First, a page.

The food was without exception, exceptional. So with no surprises, I’m here to confirm your suspicions that Thai food in Thailand is as good as you’d assume it was. The culinary highlight of the whole trip was a Tom Ka soup which is now my favourite dish in the world. It’s an explosion of foody happiness which everyone in their right minds should try several times in this life or the next. The Pad Thai is not bad either.
Good food, friendly people, lots of sun and beaches. You’d think I’d never want to leave. On the contrary, as good and as welcome as this vacation was, it surprised even me that by the end of it, I longed back for Denmark. After a while, the food starts to taste a bit too boullion, the sun starts to become a bit too scorching and the near-swamp-humidity a bit too taxing. As cold and grey the sky looked as I strode out of the return-plane, I have to admit I twirled my metaphorical cane in happiness. I believe I’m built for the cold, lonely icescapes of the north. And so, I decided I was a scandinavian after all.
I call this image “Scandinavian Tristesse”, or “I’m really not as sad as I look”.
Last week was spent traveling Italy’s football, or as the locals call it, Sicily. The girlfriend and I traveled from Copenhagen to Rome to Catania, the eastern part of Sicily, where we logged into a hotel. A taxi trip from the airport and to our hotel turned out to be not as cheap as we’d hoped. 50€ will buy you just about anything these days, including a Fiat Punto for a whole day. So that’s what we did for the remainder of the trip.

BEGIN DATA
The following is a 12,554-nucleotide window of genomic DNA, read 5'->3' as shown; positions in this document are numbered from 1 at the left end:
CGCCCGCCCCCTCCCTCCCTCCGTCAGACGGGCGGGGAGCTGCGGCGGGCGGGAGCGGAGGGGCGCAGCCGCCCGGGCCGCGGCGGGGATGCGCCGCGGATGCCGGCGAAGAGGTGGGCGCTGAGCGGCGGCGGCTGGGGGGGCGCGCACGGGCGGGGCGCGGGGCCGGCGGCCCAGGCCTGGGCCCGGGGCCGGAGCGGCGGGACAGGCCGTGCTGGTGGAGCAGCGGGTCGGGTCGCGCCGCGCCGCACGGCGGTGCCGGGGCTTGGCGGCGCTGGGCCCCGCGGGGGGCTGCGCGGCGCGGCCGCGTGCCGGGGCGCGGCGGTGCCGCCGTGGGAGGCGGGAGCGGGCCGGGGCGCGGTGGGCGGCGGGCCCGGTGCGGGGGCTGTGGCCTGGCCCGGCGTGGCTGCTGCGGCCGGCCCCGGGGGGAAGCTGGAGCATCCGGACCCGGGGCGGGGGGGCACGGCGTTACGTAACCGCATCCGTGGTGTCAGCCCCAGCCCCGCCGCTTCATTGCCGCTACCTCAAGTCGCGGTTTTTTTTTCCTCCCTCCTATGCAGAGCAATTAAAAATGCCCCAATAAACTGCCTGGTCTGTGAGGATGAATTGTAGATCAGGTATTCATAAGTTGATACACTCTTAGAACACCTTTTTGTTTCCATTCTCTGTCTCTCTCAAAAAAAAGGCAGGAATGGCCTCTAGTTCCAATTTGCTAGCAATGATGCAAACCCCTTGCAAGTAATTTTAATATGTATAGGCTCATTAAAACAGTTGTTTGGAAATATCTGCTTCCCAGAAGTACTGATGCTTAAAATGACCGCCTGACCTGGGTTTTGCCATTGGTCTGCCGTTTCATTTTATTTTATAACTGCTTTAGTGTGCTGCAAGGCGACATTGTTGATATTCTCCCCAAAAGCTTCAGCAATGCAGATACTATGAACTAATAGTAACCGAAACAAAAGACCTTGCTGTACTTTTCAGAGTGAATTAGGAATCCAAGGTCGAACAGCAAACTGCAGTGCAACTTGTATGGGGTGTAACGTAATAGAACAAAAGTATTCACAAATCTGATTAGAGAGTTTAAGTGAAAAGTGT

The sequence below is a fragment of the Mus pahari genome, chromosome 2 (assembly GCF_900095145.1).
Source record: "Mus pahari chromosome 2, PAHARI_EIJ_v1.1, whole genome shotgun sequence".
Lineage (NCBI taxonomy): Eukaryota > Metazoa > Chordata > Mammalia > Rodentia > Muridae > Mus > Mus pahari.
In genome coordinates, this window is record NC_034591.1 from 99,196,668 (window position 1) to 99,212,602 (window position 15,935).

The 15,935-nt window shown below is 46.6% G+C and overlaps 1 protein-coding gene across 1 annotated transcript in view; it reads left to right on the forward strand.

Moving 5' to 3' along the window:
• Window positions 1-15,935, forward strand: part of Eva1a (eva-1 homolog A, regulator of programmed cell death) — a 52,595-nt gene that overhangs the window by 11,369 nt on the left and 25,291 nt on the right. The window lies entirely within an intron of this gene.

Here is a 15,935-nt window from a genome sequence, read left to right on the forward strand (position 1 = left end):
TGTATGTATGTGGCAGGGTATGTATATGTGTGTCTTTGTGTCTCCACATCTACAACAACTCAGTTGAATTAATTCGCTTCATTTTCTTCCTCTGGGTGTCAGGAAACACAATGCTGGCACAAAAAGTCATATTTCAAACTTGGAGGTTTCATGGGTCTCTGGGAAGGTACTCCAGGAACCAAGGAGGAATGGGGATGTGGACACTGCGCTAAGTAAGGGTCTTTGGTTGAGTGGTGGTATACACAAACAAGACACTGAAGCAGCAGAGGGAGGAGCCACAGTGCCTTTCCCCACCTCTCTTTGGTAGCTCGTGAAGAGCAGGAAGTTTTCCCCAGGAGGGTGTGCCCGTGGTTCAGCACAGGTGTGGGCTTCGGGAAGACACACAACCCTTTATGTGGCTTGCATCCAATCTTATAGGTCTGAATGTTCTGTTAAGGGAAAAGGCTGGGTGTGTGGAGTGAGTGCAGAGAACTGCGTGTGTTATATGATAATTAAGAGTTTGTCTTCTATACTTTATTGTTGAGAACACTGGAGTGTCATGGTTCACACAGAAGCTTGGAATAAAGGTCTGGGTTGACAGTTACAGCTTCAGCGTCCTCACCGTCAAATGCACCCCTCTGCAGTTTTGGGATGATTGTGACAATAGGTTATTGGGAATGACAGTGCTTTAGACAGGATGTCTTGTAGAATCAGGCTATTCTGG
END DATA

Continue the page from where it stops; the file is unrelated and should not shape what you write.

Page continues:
As it turns out, Italians are passionate and their driving skills are insane. Combine the two and you have an intra-city traffic ballet the likes of which will either propel your driving skills to eleven, or (statistically almost as likely) kill you. As of this writing, I have not yet been killed in Italian traffic. Barely.
As seen from above it might seem beautifully orchestrated; cars switching lanes without signaling as such, merging impossibly and never, ever stopping to enjoy the view that is a red light. Three times I tried stopping at the red lights, three times angry sounds of car horns urged me to ignore it. Apparently both red and green means “Go” in Italian.
Remember Lando Calrissians narrow trip through the Death Star in Jedi? That’s what Italians do in cars. Every day. (Through cities, not Death Stars).
Even so, driving up the side of Etna, all alone, was worth it.
Aside from being really lousy (or great?) drivers, I can confirm the rumour that Italians make excellent pizzas. We found a really great simple pizzeria at the side of the road towards the hotel and their Diavola, also known as pepperoni pizza, is out of this world excellent. From this day forth I shall only eat that type of pizza.
They also make great ice-cream.
I was very careful not to try the poison.
Overall the trip left us satiated with Italy. Which is a good thing. Visiting off-season, I’m sure, made for a very different experience; there were far less tourists than I imagine visit Catania during the summer. Two recommendations for those of you who ponder a trip to Sicily: get a great hotel and rent a car from day one—pick up and deliver at the airport.